Boston Marathon–carrying towels

There it is again, that weight beneath the stomach that presses down and tightens around organs, constricting heart and mind.  Yet again, the helpless knowledge of lives ending in the cauldron of a spectacular kind of violence.

This time, Boston. A race. A transnational event. Marathon runners, humans at the extreme edge of physical health. Runners and their friends and families from across the globe.

Heightened grief: two hours before the blasts, runners and onlookers stand silent for 26 seconds to observe the memory of the Newtown massacre. Some children and parents from the school in attendance, some of the runners raising money in support.

Whatever the motives, and they are assuredly mad, or madly religious and ideological, the event, the scene, the timing, everything is calculated for effect, for fascination, exhibition, spectacle.

The coverage is immediate and worldwide. The words of the President come as quickly, appropriate and predictable.

But this morning we hear how people at lunch and waiters and waitresses came out from the cafés, running with napkins and towels to the the injured. Their own vulnerability forgotten. And for all the inhumanity of terror, and in this burgeoning temptation to break faith with humanity, to cash it in and cocoon in hate, this hit will dissipate, the pulse will come back, the air will return to the lungs, through witnessed human care and kindness.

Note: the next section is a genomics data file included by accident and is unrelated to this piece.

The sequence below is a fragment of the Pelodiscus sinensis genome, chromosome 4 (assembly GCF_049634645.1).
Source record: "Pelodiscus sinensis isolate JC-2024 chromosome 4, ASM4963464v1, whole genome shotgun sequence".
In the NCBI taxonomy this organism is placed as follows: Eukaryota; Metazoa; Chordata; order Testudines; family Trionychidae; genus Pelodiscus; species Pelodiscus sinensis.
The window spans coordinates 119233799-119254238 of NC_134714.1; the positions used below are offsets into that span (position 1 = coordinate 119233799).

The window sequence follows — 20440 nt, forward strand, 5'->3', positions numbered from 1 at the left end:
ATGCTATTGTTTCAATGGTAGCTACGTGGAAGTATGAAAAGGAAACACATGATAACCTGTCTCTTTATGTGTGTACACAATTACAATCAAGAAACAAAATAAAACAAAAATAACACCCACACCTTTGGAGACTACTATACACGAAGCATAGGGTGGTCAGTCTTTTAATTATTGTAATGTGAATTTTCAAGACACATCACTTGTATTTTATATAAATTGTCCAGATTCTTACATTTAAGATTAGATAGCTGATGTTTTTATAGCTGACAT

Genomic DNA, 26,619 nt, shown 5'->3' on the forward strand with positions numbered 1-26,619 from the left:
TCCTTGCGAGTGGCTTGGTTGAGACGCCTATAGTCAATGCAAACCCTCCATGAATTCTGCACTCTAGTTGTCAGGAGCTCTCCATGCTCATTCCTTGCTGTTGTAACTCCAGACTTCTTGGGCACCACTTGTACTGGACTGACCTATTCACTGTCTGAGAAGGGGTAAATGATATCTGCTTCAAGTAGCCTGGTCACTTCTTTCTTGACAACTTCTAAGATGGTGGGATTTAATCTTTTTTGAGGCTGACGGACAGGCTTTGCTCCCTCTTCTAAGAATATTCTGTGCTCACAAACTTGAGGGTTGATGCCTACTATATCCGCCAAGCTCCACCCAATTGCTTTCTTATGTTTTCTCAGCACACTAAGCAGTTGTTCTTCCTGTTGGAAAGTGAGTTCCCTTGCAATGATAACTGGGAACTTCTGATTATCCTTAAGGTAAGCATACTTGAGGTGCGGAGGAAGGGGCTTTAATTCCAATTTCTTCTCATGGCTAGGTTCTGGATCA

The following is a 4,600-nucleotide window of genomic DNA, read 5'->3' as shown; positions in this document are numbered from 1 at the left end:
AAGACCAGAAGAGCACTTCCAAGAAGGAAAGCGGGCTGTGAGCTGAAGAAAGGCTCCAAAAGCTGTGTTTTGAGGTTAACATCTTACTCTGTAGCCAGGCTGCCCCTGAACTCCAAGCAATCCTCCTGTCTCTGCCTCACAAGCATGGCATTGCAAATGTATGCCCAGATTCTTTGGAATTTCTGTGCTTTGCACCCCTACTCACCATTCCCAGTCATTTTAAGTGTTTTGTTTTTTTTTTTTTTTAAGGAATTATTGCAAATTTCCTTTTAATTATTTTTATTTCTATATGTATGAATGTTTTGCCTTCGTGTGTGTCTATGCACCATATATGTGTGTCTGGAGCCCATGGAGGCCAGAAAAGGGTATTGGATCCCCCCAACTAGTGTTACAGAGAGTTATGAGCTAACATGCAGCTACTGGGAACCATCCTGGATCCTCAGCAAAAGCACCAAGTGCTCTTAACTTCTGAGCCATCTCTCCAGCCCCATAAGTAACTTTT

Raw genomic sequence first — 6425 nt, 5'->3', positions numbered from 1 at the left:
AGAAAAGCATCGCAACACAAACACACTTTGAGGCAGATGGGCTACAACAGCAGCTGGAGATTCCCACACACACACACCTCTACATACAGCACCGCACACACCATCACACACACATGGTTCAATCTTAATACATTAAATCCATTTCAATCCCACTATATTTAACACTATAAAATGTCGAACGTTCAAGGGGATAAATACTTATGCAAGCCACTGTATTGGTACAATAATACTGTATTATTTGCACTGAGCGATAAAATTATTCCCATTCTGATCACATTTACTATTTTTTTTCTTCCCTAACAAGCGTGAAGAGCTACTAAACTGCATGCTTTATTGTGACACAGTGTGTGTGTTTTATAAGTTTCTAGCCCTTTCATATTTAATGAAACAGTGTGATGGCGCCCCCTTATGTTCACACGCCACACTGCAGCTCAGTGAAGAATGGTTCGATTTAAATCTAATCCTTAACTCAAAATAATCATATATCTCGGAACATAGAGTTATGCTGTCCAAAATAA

So too will awareness rise: that our own disbelief, our genuine shock, our open-mouthed ‘whys’, our confusion and anger and grief will act as it always does, as a great counterweight to the temporary lure of nihilism and emotional isolation.

In shared grief and small kindnesses, we carry towels to one another.


  1. Amazing the way what you wrote also describes the physical sensations at the end of a long run. Keep writing Stephen your depth blesses me and helps shape my faith always.

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